energies of the nation have been engaged, and which has required so large a withdrawal of our citizens from their accustomed pursuits. I cordially concur in the recommendation of the Secretary of the Interior, suggesting a modification of the act in favor of those engaged in the military and naval service of the United States.

I doubt not that Congress will cheerfully adopt such measures as will, without essentially changing the general features of the system, secure to the greatest practical extent its benefits to those who have left their homes in defence of the country in this arduous crisis.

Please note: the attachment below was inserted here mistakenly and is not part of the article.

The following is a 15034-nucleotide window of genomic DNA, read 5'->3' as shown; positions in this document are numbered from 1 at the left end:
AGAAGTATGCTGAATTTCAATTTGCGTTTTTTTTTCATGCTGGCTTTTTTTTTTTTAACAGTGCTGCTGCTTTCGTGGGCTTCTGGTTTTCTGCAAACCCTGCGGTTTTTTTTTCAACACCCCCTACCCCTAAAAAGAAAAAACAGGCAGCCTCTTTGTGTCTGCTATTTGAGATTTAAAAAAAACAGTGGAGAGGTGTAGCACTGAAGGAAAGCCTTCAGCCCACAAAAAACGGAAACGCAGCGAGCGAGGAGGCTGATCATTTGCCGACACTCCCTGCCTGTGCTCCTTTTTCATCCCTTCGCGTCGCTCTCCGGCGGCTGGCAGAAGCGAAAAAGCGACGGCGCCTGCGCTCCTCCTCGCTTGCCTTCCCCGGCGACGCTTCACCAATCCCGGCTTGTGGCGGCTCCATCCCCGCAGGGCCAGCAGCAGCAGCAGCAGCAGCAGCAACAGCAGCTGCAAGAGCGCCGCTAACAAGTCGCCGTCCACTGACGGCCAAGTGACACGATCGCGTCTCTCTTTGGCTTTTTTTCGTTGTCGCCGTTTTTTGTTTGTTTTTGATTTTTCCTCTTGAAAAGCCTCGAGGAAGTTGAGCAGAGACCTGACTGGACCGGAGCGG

I invite your attention to the views of the Secretary as to the propriety of raising, by appropriate legislation, a revenue from the mineral lands of the United States. The measures provided at your last session for the removal of certain Indian tribes have been carried into effect. Sundry treaties have been negotiated, which will, in due time, be submitted for the constitutional action of the Senate. They contain stipulations for extinguishing the possessory rights of the Indians to large and valuable tracts of lands. It is hoped that the effect of these treaties will result in the establishment of permanent friendly relations with such of these tribes as have been brought into frequent and bloody collision with our outlying settlements and emigrants. Sound policy, and our imperative duty to these wards of the Government, demand our anxious and constant attention to their material well-being, to their progress in the arts of civilization, and, above all, to that moral training which, under the blessing of Divine Providence, will confer upon them the elevated and sanctifying influences, the hopes and consolations of the Christian faith. I suggested in my last Annual Message the propriety of remodelling our Indian system. Subsequent events have satisfied me of its necessity. The details set forth in the report of the Secretary evince the urgent need for immediate legislative action. I commend the benevolent institutions, established or patronized by the government in this District, to your generous and fostering care.